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Stonewall Was a Bar

stonewall was a bar

In honor of LGBTQIA+ Pride Month, we celebrate the gay rights movement and the bar that started it all.

June is Pride Month, so SPEED UP on the sidewalks— we’re coming through! Your Poached resident gay is here to discuss the battles fought and the homes found by the LGBTQIA+ community in gay bars throughout history. Most notably, the Stonewall Inn bar and the uprisings there that launched a larger gay rights movement, and, ultimately, LGBTQIA+ Pride Month. “Let’s go, lesbians!”

Early Gay Days

The earliest recorded gay bar in the States, The Slide, opened in New York in 1880. It was met with an intense media backlash until it ended up closing its doors just months after opening. Of course, this wasn’t the end of gay bars; They continued to pop up briefly and with much resistance all over the country. A big win happened in the 1950s when San Francisco police tried to revoke the license of a popular gay bar, The Black Cat. In a decision that was significant for the time, the Supreme Court ruled that the police did not have legal cause.

As recently as the 1960s, it was illegal for homosexuals to simply gather in bars. Cops regularly raided bars suspected of “homosexual activity”. When gay bars first started popping up, a slew of laws was put into effect against “cross-dressing”. This essentially tried to make queerness illegal— During bar raids, patrons could be arrested for wearing less than three articles of clothing that traditionally reflected their gender assigned at birth. The poor souls that were escorted to the bathroom to do gender checks and these early rebellious gay bars paved the way for the famed Stonewall Inn.


The Mafia crime syndicate saw a financial opportunity to exploit this underserved community starved for a place to exist authentically. They purchased multiple bars in New York to create underground gay bars, one being the Stonewall Inn in Greenwich Village. They bribed dirty cops to ignore health code violations (such as no running/clean water behind the bar and regularly overflowing toilets) and to be tipped off about potential raids.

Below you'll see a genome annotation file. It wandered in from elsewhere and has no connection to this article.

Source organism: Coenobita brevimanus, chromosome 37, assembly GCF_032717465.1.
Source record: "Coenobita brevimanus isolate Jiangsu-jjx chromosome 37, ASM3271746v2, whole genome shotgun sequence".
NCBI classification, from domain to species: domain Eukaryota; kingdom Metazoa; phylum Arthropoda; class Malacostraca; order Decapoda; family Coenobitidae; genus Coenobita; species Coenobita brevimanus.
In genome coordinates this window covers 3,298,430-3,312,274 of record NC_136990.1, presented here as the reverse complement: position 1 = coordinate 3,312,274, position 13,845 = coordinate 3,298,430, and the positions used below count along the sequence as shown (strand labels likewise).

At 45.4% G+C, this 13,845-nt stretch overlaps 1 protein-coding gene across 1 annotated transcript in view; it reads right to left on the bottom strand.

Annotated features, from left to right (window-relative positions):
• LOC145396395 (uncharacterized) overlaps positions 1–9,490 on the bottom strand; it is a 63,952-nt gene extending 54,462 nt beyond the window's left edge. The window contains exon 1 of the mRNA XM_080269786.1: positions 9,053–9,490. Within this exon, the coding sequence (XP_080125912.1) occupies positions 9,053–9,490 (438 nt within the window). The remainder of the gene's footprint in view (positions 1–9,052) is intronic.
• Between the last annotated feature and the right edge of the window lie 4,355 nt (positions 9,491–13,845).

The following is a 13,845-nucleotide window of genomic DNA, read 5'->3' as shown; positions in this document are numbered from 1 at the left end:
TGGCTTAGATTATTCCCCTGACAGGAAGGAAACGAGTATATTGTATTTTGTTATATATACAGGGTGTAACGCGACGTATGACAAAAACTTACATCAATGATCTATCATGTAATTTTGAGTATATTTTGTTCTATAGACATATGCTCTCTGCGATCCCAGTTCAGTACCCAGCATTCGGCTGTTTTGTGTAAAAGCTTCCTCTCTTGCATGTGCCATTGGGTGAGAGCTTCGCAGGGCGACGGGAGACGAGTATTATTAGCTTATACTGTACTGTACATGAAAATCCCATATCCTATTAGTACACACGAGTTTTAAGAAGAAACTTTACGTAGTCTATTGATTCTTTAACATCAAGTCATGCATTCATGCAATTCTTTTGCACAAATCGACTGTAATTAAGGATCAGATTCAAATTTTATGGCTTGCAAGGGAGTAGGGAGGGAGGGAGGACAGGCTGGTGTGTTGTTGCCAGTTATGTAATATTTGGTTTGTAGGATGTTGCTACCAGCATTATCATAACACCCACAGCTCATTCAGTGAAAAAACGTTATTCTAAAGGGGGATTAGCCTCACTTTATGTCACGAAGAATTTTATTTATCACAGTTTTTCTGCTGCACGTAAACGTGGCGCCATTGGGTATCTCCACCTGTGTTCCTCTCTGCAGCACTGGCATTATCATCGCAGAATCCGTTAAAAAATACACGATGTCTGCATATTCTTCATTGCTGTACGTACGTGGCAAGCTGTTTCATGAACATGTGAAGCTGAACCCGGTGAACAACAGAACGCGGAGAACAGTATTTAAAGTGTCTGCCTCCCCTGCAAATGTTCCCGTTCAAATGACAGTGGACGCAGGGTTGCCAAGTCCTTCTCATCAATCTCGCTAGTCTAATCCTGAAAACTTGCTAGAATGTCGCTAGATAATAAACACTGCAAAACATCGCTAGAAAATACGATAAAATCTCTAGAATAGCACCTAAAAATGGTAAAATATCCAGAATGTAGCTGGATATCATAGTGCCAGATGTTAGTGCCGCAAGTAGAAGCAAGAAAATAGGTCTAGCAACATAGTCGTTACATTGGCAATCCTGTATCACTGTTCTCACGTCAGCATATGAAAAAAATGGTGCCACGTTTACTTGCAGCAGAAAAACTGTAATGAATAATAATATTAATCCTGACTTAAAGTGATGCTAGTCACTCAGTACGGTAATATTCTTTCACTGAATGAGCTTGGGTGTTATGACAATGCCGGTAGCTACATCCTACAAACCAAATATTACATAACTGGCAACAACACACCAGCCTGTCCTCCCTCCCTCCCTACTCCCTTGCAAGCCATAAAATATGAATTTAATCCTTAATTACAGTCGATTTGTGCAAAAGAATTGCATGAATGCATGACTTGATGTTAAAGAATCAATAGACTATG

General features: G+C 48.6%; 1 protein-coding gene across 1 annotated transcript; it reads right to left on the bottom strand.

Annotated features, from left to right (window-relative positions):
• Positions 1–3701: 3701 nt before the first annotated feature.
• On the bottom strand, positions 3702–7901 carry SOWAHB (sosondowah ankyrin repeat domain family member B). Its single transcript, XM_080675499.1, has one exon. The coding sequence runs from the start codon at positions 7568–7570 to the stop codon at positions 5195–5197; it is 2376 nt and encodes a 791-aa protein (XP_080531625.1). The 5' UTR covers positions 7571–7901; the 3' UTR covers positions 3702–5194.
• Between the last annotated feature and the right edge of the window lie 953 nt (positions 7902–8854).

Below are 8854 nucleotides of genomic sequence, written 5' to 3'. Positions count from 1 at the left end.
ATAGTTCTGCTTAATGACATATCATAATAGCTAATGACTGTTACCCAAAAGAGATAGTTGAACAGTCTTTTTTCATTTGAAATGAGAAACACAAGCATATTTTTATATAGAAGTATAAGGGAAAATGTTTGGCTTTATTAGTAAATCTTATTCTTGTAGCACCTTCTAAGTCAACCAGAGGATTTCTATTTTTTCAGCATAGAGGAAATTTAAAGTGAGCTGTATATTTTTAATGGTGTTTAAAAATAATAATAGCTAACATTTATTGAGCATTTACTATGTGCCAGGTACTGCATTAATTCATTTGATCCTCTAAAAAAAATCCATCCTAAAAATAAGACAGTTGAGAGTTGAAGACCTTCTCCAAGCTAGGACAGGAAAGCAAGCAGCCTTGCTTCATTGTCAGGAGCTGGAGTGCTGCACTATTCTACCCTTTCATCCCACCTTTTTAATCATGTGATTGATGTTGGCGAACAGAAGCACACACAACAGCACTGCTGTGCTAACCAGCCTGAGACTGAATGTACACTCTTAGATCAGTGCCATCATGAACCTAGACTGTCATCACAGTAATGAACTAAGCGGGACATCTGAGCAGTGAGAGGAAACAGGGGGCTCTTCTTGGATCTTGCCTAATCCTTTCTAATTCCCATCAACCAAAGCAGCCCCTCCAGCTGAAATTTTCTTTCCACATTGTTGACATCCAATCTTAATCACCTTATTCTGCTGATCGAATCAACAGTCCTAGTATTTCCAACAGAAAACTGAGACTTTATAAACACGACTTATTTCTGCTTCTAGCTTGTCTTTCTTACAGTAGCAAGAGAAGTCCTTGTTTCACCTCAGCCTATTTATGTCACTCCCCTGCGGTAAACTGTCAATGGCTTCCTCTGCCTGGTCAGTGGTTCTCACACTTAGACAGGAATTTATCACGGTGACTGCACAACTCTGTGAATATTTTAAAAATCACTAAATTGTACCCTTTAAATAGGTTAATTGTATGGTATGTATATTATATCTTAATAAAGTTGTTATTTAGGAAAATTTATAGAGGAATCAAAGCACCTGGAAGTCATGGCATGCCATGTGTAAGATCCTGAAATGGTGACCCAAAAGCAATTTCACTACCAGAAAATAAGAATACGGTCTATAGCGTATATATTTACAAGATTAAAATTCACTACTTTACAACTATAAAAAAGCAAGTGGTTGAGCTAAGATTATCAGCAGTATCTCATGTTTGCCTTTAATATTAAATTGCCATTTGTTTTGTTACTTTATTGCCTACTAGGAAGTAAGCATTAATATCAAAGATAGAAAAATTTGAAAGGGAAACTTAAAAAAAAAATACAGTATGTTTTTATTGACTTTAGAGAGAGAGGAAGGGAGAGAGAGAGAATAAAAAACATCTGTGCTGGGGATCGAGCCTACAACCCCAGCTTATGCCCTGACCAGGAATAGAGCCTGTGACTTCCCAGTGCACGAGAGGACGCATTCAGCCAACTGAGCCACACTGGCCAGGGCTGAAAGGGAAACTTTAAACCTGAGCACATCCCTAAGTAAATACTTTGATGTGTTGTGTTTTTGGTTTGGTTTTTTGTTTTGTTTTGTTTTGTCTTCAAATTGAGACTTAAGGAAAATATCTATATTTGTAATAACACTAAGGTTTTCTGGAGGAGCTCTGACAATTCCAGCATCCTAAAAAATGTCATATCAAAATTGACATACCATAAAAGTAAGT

On the particular night of the famous Stonewall raid, the mafia had not been tipped off as expected, and patrons were caught off guard. “[A cop] said something to one of the queens, and one of the queens screamed something back at him, and that’s where it all began. Cans were thrown. Windows were broken. The police called for reinforcement, and it got a little out of hand,” said activist Mark Segal, who eventually became one of the youngest members of the Gay Liberation Front.

Stormé DeLarverie was arrested and roughed up by cops. She was beaten with a baton for complaining her handcuffs were too tight. Bleeding from a head wound, Stormé looked to the crowd and asked “Why don’t you do something?” Many recall this being a turning point, and the moment the scene became explosive. Being the badass she was, Stormé owned starting the fight back against the police, matter-of-factly saying “The cop hit me, and I hit him back.” Her most famous quote on Stonewall, however, is:

“It was a rebellion, it was an uprising, it was a civil rights disobedience – it wasn’t no damn riot.”

The 1969 events of Stonewall were a long overdue result of the marginalization, suppression of authenticity, and exploitation of the LGBTQIA+ community over decades. The uprising lasted two days, got worldwide attention, and inspired many similar demonstrations all over the globe. Within the next two years, gay rights groups had been organized in every major city in America, Canada, Australia, and Europe.

Gays in Bars Today, Bars in Gays Today

Every June, on the anniversary of the Stonewall uprisings, we celebrate Pride Month. Pride is a time the community comes together and celebrates how far we have come in large part due to that night in Greenwich Village, and how much easier it is to exist today because of the actions of activists at bars past. We have better representation, rights, and visibility. Unlike in the past, many if not most gay bars are gay-owned. We can be amongst our peers while directly supporting our community. Bars are still a place of refuge for the gay and queer community, however, now they are more truly welcoming and non-exploitative environments where we don’t have to hide or worry. From the beginning and even in the danger they imposed, bars have served as a haven.

These comforts could easily escape us, however. With the recent court leak regarding Roe v. Wade, privacy laws are at stake. This means not only are “same-sex” sex and marriage at risk, but also contraception, interracial marriage, abortion, and even children’s rights in school. This affects all of us and should be kept in mind this Pride Month.

The gay bar is still something defiant and revolutionary as much as it is a beloved piece of nightlife. As fellow bar workers, I hope y’all will keep in mind that you benefit from our drinking problems this month and every month.

Olivia Breting

Olivia Breting has spent more than half of her life working in the service industry. Being a big-time food and beverage nerd played a significant part in her landing in Portland. In her spare time, she likes sketching, fiddling with clay, cuddling her cat, watching/quoting The Office, riding her bike, planning events, being chaotic, and oversharing on social media.

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